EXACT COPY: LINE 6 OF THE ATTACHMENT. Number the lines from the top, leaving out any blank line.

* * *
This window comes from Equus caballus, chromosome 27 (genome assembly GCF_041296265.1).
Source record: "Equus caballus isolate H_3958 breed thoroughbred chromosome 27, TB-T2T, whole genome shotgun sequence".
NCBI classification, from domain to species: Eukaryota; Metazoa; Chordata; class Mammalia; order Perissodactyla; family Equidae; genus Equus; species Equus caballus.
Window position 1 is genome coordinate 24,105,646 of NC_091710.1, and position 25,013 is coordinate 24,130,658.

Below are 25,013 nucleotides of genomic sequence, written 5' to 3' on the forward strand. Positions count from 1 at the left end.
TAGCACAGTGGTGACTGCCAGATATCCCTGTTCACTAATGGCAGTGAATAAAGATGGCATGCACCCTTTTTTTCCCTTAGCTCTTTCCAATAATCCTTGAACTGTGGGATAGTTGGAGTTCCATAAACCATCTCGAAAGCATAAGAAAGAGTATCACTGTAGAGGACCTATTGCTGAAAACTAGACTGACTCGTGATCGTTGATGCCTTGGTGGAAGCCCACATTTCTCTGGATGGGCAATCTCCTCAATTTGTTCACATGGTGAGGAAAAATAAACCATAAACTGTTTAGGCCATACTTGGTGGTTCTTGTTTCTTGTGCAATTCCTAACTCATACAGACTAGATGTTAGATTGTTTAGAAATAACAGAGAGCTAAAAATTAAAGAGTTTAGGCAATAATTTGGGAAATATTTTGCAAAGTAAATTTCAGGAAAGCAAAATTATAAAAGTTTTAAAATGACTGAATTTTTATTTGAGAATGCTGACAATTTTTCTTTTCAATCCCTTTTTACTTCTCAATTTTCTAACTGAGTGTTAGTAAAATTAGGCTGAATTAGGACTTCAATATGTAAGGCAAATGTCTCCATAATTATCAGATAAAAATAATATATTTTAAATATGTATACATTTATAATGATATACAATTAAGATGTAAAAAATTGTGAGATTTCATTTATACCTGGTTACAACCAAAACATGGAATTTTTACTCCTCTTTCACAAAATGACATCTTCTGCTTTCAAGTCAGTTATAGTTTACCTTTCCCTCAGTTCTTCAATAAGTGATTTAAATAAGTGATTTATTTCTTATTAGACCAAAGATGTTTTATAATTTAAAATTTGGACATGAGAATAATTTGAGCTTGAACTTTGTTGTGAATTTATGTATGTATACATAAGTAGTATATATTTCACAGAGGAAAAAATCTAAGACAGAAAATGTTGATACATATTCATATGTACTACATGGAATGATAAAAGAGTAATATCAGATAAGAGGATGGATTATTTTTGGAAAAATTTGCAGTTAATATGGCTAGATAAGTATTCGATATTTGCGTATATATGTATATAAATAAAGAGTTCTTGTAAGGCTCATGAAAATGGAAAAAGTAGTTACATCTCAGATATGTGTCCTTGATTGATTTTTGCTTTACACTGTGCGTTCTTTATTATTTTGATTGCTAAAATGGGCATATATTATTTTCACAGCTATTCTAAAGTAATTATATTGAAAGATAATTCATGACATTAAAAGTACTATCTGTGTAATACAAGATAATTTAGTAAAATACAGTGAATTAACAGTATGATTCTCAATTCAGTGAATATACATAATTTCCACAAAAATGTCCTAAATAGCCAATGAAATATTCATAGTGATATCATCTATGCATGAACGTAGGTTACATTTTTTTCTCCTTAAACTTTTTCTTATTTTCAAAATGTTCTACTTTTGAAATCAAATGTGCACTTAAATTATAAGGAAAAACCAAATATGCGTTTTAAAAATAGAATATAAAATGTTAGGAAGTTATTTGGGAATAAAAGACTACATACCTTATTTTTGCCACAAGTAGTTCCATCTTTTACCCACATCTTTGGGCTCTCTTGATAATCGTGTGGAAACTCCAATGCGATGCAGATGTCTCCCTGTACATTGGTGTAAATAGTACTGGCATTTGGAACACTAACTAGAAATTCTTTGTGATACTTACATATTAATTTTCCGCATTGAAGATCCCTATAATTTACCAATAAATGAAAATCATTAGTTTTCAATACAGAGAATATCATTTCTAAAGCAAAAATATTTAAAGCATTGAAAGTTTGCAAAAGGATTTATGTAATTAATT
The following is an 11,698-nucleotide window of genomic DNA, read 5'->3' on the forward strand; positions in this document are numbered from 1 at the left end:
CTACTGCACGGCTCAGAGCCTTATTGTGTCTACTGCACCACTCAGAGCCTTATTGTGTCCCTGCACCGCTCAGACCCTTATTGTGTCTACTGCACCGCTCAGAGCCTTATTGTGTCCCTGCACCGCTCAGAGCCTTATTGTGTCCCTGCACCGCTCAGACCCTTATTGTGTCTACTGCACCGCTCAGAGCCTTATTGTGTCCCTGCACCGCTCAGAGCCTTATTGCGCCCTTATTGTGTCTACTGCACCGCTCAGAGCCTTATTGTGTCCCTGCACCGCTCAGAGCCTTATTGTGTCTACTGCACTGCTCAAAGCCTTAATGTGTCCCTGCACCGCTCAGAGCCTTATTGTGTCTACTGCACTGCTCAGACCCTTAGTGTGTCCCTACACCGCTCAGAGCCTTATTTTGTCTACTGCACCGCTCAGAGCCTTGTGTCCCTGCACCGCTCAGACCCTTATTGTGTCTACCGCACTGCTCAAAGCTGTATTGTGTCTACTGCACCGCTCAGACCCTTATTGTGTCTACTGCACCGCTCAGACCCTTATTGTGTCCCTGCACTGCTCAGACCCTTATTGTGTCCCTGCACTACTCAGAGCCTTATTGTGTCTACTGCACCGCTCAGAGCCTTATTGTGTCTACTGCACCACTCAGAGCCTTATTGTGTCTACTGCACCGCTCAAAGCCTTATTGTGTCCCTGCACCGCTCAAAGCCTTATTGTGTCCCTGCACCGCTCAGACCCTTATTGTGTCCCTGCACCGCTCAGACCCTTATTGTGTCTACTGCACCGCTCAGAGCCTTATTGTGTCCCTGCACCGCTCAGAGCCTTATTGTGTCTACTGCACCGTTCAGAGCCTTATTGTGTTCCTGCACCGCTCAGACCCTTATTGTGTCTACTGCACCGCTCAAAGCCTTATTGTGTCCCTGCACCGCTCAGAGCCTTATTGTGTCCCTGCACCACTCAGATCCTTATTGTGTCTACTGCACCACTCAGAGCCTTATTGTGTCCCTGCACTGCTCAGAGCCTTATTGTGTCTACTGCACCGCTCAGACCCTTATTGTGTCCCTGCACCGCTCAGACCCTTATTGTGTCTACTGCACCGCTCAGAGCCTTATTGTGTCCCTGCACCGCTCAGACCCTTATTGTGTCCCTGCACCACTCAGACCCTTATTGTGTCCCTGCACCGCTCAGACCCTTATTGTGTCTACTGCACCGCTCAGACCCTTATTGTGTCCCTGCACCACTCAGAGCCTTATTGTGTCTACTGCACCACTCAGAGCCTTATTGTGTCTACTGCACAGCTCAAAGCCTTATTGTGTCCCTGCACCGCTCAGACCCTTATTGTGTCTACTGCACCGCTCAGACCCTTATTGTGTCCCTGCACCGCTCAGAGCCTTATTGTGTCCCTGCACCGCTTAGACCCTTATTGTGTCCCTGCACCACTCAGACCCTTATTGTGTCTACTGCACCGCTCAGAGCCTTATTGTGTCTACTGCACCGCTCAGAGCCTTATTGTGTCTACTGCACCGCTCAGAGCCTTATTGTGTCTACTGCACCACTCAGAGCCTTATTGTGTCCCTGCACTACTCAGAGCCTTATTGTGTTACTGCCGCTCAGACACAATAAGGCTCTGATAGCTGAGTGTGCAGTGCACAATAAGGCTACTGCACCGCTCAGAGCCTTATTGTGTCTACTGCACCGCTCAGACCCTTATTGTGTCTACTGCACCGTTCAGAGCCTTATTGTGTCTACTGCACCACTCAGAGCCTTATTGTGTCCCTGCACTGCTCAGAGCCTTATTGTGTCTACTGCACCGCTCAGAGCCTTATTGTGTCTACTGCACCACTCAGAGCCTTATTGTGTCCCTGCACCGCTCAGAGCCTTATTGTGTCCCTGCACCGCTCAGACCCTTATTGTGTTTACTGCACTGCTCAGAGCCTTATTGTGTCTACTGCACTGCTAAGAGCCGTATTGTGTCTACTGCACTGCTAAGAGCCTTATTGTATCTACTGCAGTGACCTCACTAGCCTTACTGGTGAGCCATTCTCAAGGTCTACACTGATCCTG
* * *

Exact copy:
TAGCACAGTGGTGACTGCCAGATATCCCTGTTCACTAATGGCAGTGAATAAAGATGGCATGCACCCTTTTTTTCCCTTAGCTCTTTCCAATAATCCTTGAACTGTGGGATAGTTGGAGTTCCATAAACCATCTCGAAAGCATAAGAAAGAGTATCACTGTAGAGGACCTATTGCTGAAAACTAGACTGACTCGTGATCGTTGATGCCTTGGTGGAAGCCCACATTTCTCTGGATGGGCAATCTCCTCAATTTGTTCACATGGTGAGGAAAAATAAACCATAAACTGTTTAGGCCATACTTGGTGGTTCTTGTTTCTTGTGCAATTCCTAACTCATACAGACTAGATGTTAGATTGTTTAGAAATAACAGAGAGCTAAAAATTAAAGAGTTTAGGCAATAATTTGGGAAATATTTTGCAAAGTAAATTTCAGGAAAGCAAAATTATAAAAGTTTTAAAATGACTGAATTTTTATTTGAGAATGCTGACAATTTTTCTTTTCAATCCCTTTTTACTTCTCAATTTTCTAACTGAGTGTTAGTAAAATTAGGCTGAATTAGGACTTCAATATGTAAGGCAAATGTCTCCATAATTATCAGATAAAAATAATATATTTTAAATATGTATACATTTATAATGATATACAATTAAGATGTAAAAAATTGTGAGATTTCATTTATACCTGGTTACAACCAAAACATGGAATTTTTACTCCTCTTTCACAAAATGACATCTTCTGCTTTCAAGTCAGTTATAGTTTACCTTTCCCTCAGTTCTTCAATAAGTGATTTAAATAAGTGATTTATTTCTTATTAGACCAAAGATGTTTTATAATTTAAAATTTGGACATGAGAATAATTTGAGCTTGAACTTTGTTGTGAATTTATGTATGTATACATAAGTAGTATATATTTCACAGAGGAAAAAATCTAAGACAGAAAATGTTGATACATATTCATATGTACTACATGGAATGATAAAAGAGTAATATCAGATAAGAGGATGGATTATTTTTGGAAAAATTTGCAGTTAATATGGCTAGATAAGTATTCGATATTTGCGTATATATGTATATAAATAAAGAGTTCTTGTAAGGCTCATGAAAATGGAAAAAGTAGTTACATCTCAGATATGTGTCCTTGATTGATTTTTGCTTTACACTGTGCGTTCTTTATTATTTTGATTGCTAAAATGGGCATATATTATTTTCACAGCTATTCTAAAGTAATTATATTGAAAGATAATTCATGACATTAAAAGTACTATCTGTGTAATACAAGATAATTTAGTAAAATACAGTGAATTAACAGTATGATTCTCAATTCAGTGAATATACATAATTTCCACAAAAATGTCCTAAATAGCCAATGAAATATTCATAGTGATATCATCTATGCATGAACGTAGGTTACATTTTTTTCTCCTTAAACTTTTTCTTATTTTCAAAATGTTCTACTTTTGAAATCAAATGTGCACTTAAATTATAAGGAAAAACCAAATATGCGTTTTAAAAATAGAATATAAAATGTTAGGAAGTTATTTGGGAATAAAAGACTACATACCTTATTTTTGCCACAAGTAGTTCCATCTTTTACCCACATCTTTGGGCTCTCTTGATAATCGTGTGGAAACTCCAATGCGATGCAGATGTCTCCCTGTACATTGGTGTAAATAGTACTGGCATTTGGAACACTAACTAGAAATTCTTTGTGATACTTACATATTAATTTTCCGCATTGAAGATCCCTATAATTTACCAATAAATGAAAATCATTAGTTTTCAATACAGAGAATATCATTTCTAAAGCAAAAATATTTAAAGCATTGAAAGTTTGCAAAAGGATTTATGTAATTAATT